A Virtual Fence: The next line of border security?

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Video by kgun9.com

A Virtual Fence: The next line of border security?

By Justin Schecker. CREATED Apr 30, 2014

SANTA CRUZ COUNTY, Ariz. (KGUN9-TV) - A company developing what could be the next line of border surveillance demonstrated its technology. 

SpotterRF's compact radar sensor and hi-tech cameras could become the equipment used in Arizona's "virtual fence."

Governor Jan Brewer signed a bill last week allowing Arizona to build a virtual fence. The bill doesn't include the allocation of funding for the project the bill's sponsor Sen. Bob Worsley says will cost $30 million. 
"There hasn't been any technologies up until recently with the advent of compact surveillance radar that you could cover that much area for such a low cost point," SpotterRF mechanical engineer Brad Solomon said.
House Bill 2462 allows for the installation of 300 towers with hi-tech sensors and cameras along 375 miles of the U.S.-Mexican border.  
Senator John McCain told 9 On Your Side he appreciates the state's efforts to improve border security, but said the better solution is for Congress to pass the stalled immigration reform bill, which allocates $8 billion for border security.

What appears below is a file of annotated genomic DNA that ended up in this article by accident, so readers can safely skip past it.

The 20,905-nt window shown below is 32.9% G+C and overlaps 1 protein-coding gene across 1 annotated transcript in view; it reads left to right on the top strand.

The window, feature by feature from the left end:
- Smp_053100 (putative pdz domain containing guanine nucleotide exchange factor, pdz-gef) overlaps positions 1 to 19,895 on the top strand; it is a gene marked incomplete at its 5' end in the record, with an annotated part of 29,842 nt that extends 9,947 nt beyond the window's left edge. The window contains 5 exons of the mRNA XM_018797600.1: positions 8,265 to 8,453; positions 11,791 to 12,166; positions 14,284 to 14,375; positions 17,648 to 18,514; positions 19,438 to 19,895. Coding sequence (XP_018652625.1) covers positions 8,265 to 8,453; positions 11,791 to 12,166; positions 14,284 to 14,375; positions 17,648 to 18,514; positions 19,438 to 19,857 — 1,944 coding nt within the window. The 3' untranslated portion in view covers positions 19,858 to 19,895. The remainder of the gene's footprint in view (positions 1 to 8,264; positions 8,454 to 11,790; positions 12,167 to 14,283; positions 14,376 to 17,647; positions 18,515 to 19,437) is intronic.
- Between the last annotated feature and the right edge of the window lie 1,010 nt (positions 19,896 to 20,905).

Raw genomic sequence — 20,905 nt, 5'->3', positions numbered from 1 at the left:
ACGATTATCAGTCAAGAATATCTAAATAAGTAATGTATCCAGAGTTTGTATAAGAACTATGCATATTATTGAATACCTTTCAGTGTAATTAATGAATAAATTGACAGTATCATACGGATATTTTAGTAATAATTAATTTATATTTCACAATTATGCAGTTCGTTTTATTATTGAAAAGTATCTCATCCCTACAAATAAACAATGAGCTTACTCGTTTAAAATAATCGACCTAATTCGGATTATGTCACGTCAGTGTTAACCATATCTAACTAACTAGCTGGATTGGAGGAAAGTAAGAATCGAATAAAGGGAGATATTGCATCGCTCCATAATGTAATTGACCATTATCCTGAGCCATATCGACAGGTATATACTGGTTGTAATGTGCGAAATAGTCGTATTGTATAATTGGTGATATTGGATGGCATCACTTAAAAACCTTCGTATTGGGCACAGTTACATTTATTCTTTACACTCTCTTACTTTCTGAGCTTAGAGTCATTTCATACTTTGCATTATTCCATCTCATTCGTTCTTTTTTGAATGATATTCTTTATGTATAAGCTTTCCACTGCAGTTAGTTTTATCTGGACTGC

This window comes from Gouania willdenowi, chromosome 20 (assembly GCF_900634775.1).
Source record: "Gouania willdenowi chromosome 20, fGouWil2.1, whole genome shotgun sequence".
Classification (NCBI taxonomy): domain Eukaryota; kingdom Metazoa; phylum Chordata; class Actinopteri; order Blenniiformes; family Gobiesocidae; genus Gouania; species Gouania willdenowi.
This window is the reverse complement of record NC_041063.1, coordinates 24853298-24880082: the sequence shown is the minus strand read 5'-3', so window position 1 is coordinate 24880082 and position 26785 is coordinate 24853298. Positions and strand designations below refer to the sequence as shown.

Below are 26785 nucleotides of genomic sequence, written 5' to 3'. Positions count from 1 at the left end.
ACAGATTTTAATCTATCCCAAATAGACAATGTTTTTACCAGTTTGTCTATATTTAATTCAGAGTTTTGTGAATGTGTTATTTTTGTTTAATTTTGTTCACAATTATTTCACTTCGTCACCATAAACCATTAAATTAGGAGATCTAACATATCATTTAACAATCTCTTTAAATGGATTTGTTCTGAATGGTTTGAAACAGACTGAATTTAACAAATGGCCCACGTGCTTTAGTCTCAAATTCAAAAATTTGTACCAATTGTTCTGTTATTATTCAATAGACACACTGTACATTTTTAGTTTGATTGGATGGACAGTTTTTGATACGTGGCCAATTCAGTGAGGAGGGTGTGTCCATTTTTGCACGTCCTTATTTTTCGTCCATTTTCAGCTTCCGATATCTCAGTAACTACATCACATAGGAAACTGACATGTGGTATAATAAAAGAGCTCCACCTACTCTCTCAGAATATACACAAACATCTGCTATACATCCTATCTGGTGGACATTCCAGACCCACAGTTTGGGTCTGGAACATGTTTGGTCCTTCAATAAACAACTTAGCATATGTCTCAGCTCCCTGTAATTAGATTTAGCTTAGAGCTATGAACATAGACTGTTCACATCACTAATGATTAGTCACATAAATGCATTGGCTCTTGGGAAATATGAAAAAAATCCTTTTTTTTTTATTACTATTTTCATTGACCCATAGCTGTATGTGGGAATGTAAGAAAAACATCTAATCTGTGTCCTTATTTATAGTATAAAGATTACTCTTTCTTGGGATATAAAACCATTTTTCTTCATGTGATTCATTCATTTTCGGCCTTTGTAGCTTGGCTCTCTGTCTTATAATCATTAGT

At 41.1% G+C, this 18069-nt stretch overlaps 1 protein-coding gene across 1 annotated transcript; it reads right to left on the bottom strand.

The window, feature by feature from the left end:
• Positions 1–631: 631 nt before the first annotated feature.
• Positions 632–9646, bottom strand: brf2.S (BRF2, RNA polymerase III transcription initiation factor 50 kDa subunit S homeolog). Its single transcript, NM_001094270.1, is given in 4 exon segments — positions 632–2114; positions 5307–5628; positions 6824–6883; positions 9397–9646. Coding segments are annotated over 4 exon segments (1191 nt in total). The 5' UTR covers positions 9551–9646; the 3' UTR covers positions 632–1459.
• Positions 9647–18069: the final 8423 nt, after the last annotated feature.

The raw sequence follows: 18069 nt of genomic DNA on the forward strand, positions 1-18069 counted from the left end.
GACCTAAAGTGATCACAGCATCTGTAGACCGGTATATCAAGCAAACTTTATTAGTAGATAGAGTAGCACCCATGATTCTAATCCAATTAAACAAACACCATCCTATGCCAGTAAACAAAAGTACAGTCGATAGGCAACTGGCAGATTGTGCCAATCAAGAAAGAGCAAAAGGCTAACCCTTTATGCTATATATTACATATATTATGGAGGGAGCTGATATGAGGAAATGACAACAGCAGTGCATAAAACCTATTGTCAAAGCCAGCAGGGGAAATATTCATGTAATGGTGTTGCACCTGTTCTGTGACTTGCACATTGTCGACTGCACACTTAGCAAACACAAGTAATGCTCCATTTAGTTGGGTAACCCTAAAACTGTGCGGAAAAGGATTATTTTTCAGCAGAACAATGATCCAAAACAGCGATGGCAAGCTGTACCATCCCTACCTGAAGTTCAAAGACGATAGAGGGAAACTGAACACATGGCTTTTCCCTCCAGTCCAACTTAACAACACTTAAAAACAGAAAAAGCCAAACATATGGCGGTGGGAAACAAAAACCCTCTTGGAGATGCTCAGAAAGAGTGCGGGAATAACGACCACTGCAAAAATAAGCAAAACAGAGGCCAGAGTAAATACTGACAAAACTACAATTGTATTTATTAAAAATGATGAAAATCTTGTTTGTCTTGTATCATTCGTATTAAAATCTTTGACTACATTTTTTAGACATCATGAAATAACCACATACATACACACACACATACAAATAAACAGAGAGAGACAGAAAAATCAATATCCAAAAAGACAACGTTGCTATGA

"A good portion of that is in surveillance using drones, towers and other technological means to get our border secure," McCain said. 
Santa Cruz County Sheriff Tony Estrada says the border is as secure as it can get. 
"You're never going to be able to seal the border regardless of how much technology, how many boots on the ground you put in there," Sheriff Estrada said. "As long as there's poverty there's going be people coming over and as long as theres a demand for drugs there's going to be drugs coming over."
A Santa Cruz deputy showed 9 On Your Side a portion of the border where the taller fence drops off. Deputies say at night there they often encounter drug smuggling activity at night. 
Sheriff Estrada tells 9 On Your Side he'd rather see additional state funding go directly toward sheriff's departments rather than paying for the virtual fence. 
"If we arrest them, transport them, house them, give them medical attention, its on the county's dime," Sheriff Estrada said. 
Sen. Worsley plans to start a task force in May to discuss legislation for funding the virtual fence in next year's budget.